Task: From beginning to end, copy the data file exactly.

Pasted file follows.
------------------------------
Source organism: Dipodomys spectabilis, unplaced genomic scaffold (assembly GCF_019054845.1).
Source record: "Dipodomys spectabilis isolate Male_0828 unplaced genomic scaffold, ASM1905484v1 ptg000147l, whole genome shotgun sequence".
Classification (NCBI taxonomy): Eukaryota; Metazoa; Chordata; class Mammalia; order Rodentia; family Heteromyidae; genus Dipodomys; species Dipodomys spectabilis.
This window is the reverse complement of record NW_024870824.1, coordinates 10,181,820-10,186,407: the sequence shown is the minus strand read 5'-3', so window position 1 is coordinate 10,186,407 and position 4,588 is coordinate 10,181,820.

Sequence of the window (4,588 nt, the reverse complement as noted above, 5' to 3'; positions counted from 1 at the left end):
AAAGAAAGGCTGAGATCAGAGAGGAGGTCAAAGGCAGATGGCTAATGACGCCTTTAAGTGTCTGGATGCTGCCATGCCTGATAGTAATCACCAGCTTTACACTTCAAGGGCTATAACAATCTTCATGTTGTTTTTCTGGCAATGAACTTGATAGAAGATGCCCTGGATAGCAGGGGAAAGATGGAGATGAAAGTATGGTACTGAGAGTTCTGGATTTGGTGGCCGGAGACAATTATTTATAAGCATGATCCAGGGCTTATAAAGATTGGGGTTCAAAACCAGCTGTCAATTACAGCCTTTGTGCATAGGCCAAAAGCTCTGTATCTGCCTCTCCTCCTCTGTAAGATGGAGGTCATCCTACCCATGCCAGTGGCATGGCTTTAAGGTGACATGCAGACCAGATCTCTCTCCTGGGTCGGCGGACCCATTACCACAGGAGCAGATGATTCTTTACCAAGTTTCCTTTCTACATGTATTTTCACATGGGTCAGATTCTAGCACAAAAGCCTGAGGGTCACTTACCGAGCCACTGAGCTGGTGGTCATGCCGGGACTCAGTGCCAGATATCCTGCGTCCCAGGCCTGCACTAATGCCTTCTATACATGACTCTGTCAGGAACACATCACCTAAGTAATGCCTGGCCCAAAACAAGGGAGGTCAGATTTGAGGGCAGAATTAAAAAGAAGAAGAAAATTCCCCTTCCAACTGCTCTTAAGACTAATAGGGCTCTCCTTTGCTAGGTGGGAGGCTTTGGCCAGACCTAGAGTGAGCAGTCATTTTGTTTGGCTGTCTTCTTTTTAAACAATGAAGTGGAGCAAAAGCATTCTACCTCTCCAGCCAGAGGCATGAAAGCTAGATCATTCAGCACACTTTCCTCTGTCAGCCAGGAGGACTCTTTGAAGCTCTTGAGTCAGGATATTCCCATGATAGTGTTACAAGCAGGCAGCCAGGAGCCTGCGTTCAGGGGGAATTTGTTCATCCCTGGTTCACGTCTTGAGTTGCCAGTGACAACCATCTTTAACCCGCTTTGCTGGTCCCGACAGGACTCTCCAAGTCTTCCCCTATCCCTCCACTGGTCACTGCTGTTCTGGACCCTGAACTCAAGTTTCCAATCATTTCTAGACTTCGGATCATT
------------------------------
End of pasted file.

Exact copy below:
Source organism: Dipodomys spectabilis, unplaced genomic scaffold (assembly GCF_019054845.1).
Source record: "Dipodomys spectabilis isolate Male_0828 unplaced genomic scaffold, ASM1905484v1 ptg000147l, whole genome shotgun sequence".
Classification (NCBI taxonomy): Eukaryota; Metazoa; Chordata; class Mammalia; order Rodentia; family Heteromyidae; genus Dipodomys; species Dipodomys spectabilis.
This window is the reverse complement of record NW_024870824.1, coordinates 10,181,820-10,186,407: the sequence shown is the minus strand read 5'-3', so window position 1 is coordinate 10,186,407 and position 4,588 is coordinate 10,181,820.

Sequence of the window (4,588 nt, the reverse complement as noted above, 5' to 3'; positions counted from 1 at the left end):
AAAGAAAGGCTGAGATCAGAGAGGAGGTCAAAGGCAGATGGCTAATGACGCCTTTAAGTGTCTGGATGCTGCCATGCCTGATAGTAATCACCAGCTTTACACTTCAAGGGCTATAACAATCTTCATGTTGTTTTTCTGGCAATGAACTTGATAGAAGATGCCCTGGATAGCAGGGGAAAGATGGAGATGAAAGTATGGTACTGAGAGTTCTGGATTTGGTGGCCGGAGACAATTATTTATAAGCATGATCCAGGGCTTATAAAGATTGGGGTTCAAAACCAGCTGTCAATTACAGCCTTTGTGCATAGGCCAAAAGCTCTGTATCTGCCTCTCCTCCTCTGTAAGATGGAGGTCATCCTACCCATGCCAGTGGCATGGCTTTAAGGTGACATGCAGACCAGATCTCTCTCCTGGGTCGGCGGACCCATTACCACAGGAGCAGATGATTCTTTACCAAGTTTCCTTTCTACATGTATTTTCACATGGGTCAGATTCTAGCACAAAAGCCTGAGGGTCACTTACCGAGCCACTGAGCTGGTGGTCATGCCGGGACTCAGTGCCAGATATCCTGCGTCCCAGGCCTGCACTAATGCCTTCTATACATGACTCTGTCAGGAACACATCACCTAAGTAATGCCTGGCCCAAAACAAGGGAGGTCAGATTTGAGGGCAGAATTAAAAAGAAGAAGAAAATTCCCCTTCCAACTGCTCTTAAGACTAATAGGGCTCTCCTTTGCTAGGTGGGAGGCTTTGGCCAGACCTAGAGTGAGCAGTCATTTTGTTTGGCTGTCTTCTTTTTAAACAATGAAGTGGAGCAAAAGCATTCTACCTCTCCAGCCAGAGGCATGAAAGCTAGATCATTCAGCACACTTTCCTCTGTCAGCCAGGAGGACTCTTTGAAGCTCTTGAGTCAGGATATTCCCATGATAGTGTTACAAGCAGGCAGCCAGGAGCCTGCGTTCAGGGGGAATTTGTTCATCCCTGGTTCACGTCTTGAGTTGCCAGTGACAACCATCTTTAACCCGCTTTGCTGGTCCCGACAGGACTCTCCAAGTCTTCCCCTATCCCTCCACTGGTCACTGCTGTTCTGGACCCTGAACTCAAGTTTCCAATCATTTCTAGACTTCGGATCATT